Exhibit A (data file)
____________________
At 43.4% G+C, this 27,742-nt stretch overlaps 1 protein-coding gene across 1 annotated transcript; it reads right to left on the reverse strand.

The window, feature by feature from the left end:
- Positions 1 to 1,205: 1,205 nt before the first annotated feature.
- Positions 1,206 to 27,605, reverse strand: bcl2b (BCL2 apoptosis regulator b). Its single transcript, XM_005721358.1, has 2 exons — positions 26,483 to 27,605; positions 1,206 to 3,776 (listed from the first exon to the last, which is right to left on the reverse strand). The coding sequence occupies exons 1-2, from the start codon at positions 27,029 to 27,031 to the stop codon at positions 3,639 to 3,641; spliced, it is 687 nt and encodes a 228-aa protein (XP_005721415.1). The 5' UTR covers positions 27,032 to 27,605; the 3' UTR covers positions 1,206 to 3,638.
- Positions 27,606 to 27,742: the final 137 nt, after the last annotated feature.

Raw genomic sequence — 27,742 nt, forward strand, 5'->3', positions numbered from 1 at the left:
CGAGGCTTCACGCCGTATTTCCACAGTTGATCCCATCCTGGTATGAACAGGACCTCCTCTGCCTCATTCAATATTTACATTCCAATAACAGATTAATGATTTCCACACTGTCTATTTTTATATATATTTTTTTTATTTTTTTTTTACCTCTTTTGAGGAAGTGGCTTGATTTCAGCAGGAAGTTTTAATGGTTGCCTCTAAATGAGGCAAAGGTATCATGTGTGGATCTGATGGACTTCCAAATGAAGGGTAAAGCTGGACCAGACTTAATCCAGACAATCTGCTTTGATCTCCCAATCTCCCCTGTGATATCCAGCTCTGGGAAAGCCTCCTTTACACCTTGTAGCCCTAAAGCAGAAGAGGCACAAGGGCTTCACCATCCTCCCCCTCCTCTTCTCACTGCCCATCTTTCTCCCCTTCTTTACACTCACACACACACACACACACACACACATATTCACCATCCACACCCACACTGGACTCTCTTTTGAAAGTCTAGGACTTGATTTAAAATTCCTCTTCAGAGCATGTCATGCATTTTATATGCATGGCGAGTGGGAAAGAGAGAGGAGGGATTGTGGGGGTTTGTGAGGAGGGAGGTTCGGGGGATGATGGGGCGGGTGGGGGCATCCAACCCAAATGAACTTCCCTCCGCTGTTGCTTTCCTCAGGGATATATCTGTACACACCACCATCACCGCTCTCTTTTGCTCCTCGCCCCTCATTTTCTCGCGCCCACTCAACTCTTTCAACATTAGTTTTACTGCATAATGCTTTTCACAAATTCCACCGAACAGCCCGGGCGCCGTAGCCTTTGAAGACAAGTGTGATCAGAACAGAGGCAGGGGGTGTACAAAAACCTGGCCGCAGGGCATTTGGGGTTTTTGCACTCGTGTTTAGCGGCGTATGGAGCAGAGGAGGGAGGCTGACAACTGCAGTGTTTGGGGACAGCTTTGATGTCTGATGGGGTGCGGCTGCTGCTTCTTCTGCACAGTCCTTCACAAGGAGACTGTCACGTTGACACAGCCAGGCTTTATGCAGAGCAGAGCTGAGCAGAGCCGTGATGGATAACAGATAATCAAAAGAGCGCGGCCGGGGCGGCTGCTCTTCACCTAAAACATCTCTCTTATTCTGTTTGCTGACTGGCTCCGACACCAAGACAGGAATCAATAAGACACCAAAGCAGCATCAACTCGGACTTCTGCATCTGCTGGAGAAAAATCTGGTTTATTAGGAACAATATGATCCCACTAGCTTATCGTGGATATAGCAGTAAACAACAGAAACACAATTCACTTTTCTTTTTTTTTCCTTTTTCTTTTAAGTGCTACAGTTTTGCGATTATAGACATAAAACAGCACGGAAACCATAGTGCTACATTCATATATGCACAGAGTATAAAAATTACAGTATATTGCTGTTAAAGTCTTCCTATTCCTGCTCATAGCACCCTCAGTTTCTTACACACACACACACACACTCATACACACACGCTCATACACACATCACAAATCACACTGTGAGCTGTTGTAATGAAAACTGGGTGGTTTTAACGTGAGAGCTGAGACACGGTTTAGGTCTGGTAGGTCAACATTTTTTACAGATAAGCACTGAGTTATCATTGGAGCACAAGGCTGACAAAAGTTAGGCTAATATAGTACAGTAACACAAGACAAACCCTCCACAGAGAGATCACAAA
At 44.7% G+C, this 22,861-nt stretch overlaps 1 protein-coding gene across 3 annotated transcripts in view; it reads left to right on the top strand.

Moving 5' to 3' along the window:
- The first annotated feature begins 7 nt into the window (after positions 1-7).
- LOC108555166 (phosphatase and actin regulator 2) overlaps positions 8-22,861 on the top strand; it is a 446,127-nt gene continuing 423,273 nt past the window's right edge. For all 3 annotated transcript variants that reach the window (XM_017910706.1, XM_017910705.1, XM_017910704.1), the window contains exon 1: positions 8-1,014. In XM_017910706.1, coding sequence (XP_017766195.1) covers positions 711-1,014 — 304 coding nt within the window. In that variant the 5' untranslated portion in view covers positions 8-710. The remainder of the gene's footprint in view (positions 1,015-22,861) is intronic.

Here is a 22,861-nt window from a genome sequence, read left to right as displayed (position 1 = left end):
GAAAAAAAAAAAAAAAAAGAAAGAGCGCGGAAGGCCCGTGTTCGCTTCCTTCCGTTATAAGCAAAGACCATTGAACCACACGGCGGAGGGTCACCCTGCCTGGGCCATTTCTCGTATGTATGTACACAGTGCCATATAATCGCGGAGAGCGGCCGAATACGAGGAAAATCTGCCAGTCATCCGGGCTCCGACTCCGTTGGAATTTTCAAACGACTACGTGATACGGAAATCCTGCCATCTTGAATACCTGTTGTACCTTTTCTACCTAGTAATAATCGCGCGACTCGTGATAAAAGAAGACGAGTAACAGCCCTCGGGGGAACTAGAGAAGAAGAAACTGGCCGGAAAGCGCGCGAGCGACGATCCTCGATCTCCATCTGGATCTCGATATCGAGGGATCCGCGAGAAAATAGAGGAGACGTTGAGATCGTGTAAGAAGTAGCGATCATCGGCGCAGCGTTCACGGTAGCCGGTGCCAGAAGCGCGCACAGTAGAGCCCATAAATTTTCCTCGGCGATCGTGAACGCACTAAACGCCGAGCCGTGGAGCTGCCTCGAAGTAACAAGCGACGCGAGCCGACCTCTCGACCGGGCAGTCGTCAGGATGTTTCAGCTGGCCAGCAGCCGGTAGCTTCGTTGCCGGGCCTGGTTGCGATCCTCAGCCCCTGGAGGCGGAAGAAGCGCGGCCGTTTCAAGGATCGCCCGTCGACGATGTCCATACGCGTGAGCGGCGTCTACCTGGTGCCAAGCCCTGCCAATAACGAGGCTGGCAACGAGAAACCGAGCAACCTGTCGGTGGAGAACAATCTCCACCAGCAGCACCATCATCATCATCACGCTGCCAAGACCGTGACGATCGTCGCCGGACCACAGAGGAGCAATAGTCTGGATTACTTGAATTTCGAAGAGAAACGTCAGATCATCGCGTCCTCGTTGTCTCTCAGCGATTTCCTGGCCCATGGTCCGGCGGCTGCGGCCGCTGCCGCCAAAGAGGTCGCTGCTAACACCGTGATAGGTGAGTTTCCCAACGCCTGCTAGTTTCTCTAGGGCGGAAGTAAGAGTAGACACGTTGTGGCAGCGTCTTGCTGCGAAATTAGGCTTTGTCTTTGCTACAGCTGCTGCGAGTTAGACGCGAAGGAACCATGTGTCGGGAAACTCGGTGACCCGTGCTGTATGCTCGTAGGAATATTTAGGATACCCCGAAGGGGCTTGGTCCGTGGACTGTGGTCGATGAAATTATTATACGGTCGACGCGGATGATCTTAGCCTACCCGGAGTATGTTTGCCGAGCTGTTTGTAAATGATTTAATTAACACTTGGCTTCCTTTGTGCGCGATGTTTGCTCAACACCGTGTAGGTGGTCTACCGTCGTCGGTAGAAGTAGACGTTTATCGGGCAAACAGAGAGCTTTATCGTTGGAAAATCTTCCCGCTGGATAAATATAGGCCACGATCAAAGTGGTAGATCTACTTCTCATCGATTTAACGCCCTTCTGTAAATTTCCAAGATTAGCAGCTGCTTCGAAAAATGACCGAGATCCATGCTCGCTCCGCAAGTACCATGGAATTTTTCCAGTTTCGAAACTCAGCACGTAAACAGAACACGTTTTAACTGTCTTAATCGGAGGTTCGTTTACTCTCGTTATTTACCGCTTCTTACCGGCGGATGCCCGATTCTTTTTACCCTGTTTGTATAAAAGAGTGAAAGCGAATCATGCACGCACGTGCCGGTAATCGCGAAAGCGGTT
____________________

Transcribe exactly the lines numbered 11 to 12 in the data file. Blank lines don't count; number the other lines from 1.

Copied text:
- LOC108555166 (phosphatase and actin regulator 2) overlaps positions 8-22,861 on the top strand; it is a 446,127-nt gene continuing 423,273 nt past the window's right edge. For all 3 annotated transcript variants that reach the window (XM_017910706.1, XM_017910705.1, XM_017910704.1), the window contains exon 1: positions 8-1,014. In XM_017910706.1, coding sequence (XP_017766195.1) covers positions 711-1,014 — 304 coding nt within the window. In that variant the 5' untranslated portion in view covers positions 8-710. The remainder of the gene's footprint in view (positions 1,015-22,861) is intronic.

Here is a 22,861-nt window from a genome sequence, read left to right as displayed (position 1 = left end):